Meaning of Golgi Apparatus
Golgi complex (Golgi Apparatus, Dalton Complex, Apparato Reticulare) is a complex cytoplasmic structure made up of smooth membrane saccules or cistemae, a network of tubules with vesicles and vacuoles, which takes part in membrane transformation, secretion and production of complex biochemicals.
It is surrounded by an organelle free cytoplasm called zone of exclusion or Golgi ground substance. It was first seen by George (1867) but is named after Italian scientist Camillo Golgi, who in 1898 recognised the apparatus as reticular structure (apparato reticulare) near the nucleus.
In the nerve cells of barn owl and cat by means of metallic impregnation method. Its structure was studied under electron microscope by Dalton and Felix (1954).
Occurrence of Golgi Apparatus
Golgi apparatus or complex is absent in prokaryotic cells (PPLO, bacteria and blue-green algae). It is present in all eukaryotic cells except sieve tubes of plants, sperms of bryophytes and pteridophytes and red blood corpuscles of mammals.
Location of Golgi Apparatus
In animal cells Golgi complex or apparatus is either single or consists of a single connected complex. The two conditions are respectively called localised (most vertebrate cells) and diffused (most invertebrate cells, liver and nerve cells of vertebrates).
The localised organelle is compact. It generally occurs at one end between the nucleus and the periphery. The diffused organelle is found to form a network, e.g., around the nucleus in nerve cells.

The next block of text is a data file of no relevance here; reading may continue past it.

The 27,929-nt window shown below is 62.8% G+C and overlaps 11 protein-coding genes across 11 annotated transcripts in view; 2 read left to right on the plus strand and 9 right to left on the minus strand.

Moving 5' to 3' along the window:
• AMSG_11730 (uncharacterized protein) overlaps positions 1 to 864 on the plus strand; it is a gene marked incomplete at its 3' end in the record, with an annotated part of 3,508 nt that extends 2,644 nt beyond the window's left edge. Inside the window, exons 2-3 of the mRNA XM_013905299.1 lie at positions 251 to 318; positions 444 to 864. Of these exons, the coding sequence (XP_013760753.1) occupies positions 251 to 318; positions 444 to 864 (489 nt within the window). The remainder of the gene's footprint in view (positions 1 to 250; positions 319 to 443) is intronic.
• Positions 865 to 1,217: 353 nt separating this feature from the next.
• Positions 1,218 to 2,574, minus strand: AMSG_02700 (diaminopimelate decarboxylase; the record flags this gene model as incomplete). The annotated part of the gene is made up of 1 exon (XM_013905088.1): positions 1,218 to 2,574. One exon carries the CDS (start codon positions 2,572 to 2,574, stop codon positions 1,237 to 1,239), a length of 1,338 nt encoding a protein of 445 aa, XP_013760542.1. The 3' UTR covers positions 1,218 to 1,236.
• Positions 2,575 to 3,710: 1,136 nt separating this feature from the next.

In plant cells, Golgi apparatus is formed of a number of unconnected units called dictyosomes. Their number is highly variable— from one in certain simple algae to 25000 in rhizoidal cell of Chara. Commonly there are 10-20 dictyosomes per plant cell. A liver cell may possess up to 50 units of Golgi apparatus called Golgisomes.
Structure of Golgi Apparatus
The shape and size of Golgi complex are not fixed. They depend upon the physiological state of the cells. A typical plant dictyosome is 0.5-1.0 pm in diameter. Usually Golgi complex is made up of four parts— cisternae, tubules, vesicles and vacuoles.
Golgi complex consists of a stack of generally 4-8 (range 3-20) membrane bound saccules or cisternae. Unicistemal dictyosomes are found in fungi.
The membranes of the saccules or cisternae are smooth but of variable thickness they enclose a lumen of 60-90 A. Lumen contains a fluid substance or matrix. In a stack, the adjacent cisternae are separated by a distance of 100-300 A. The intercisternal space contains thin layer of cytoplasm having parallel fibrils.
The saccules are frequently curved to give a definite polarity to the Golgi apparatus. One face of the apparatus is convex while the other is concave. The convex side is called forming (=formative, cis-face) face while the concave side of the apparatus is known as maturing face (trans-face). The membranes of the maturing face are 7-8 nm in thickness while those of the forming face are about 4 nm in thickness.
The forming face receives (transitional) vesicles from endoplasmic reticulum. Their contents pass through various cisternae with the help of coated vesicles and intercisternal connectives. They ultimately reach the maturing face where they are budded off as secretion, coated or Golgian vesicles or vacuoles. While passing through the apparatus, bio-chemicals are variously transformed.